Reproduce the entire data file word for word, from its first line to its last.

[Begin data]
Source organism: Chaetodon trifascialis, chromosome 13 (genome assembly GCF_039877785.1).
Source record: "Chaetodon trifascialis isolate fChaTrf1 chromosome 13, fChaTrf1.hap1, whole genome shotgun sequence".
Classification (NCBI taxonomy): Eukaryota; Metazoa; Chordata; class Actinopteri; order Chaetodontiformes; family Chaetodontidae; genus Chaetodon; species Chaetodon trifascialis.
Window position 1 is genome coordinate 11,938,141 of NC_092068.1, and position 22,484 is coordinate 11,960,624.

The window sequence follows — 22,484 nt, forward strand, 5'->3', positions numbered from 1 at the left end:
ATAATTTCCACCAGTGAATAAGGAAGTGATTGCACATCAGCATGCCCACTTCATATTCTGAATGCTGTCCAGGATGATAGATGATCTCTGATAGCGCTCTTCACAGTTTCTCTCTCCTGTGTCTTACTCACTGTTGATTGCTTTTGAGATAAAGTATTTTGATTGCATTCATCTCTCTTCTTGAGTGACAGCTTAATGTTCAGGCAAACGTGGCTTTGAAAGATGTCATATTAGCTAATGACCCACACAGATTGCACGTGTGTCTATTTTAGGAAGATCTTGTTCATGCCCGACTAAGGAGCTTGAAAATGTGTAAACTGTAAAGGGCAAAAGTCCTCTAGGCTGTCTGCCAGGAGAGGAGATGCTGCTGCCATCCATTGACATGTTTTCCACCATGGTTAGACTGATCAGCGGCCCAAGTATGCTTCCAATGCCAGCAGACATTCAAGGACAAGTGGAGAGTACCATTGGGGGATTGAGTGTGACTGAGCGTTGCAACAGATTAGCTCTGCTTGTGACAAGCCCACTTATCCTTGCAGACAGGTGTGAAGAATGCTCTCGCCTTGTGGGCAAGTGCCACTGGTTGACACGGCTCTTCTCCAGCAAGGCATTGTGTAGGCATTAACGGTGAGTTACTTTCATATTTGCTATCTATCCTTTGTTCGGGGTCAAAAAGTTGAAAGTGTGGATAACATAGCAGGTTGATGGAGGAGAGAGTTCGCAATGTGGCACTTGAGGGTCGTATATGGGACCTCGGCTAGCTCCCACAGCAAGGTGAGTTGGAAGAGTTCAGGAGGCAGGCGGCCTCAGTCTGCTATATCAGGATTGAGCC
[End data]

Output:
Source organism: Chaetodon trifascialis, chromosome 13 (genome assembly GCF_039877785.1).
Source record: "Chaetodon trifascialis isolate fChaTrf1 chromosome 13, fChaTrf1.hap1, whole genome shotgun sequence".
Classification (NCBI taxonomy): Eukaryota; Metazoa; Chordata; class Actinopteri; order Chaetodontiformes; family Chaetodontidae; genus Chaetodon; species Chaetodon trifascialis.
Window position 1 is genome coordinate 11,938,141 of NC_092068.1, and position 22,484 is coordinate 11,960,624.

The window sequence follows — 22,484 nt, forward strand, 5'->3', positions numbered from 1 at the left end:
ATAATTTCCACCAGTGAATAAGGAAGTGATTGCACATCAGCATGCCCACTTCATATTCTGAATGCTGTCCAGGATGATAGATGATCTCTGATAGCGCTCTTCACAGTTTCTCTCTCCTGTGTCTTACTCACTGTTGATTGCTTTTGAGATAAAGTATTTTGATTGCATTCATCTCTCTTCTTGAGTGACAGCTTAATGTTCAGGCAAACGTGGCTTTGAAAGATGTCATATTAGCTAATGACCCACACAGATTGCACGTGTGTCTATTTTAGGAAGATCTTGTTCATGCCCGACTAAGGAGCTTGAAAATGTGTAAACTGTAAAGGGCAAAAGTCCTCTAGGCTGTCTGCCAGGAGAGGAGATGCTGCTGCCATCCATTGACATGTTTTCCACCATGGTTAGACTGATCAGCGGCCCAAGTATGCTTCCAATGCCAGCAGACATTCAAGGACAAGTGGAGAGTACCATTGGGGGATTGAGTGTGACTGAGCGTTGCAACAGATTAGCTCTGCTTGTGACAAGCCCACTTATCCTTGCAGACAGGTGTGAAGAATGCTCTCGCCTTGTGGGCAAGTGCCACTGGTTGACACGGCTCTTCTCCAGCAAGGCATTGTGTAGGCATTAACGGTGAGTTACTTTCATATTTGCTATCTATCCTTTGTTCGGGGTCAAAAAGTTGAAAGTGTGGATAACATAGCAGGTTGATGGAGGAGAGAGTTCGCAATGTGGCACTTGAGGGTCGTATATGGGACCTCGGCTAGCTCCCACAGCAAGGTGAGTTGGAAGAGTTCAGGAGGCAGGCGGCCTCAGTCTGCTATATCAGGATTGAGCC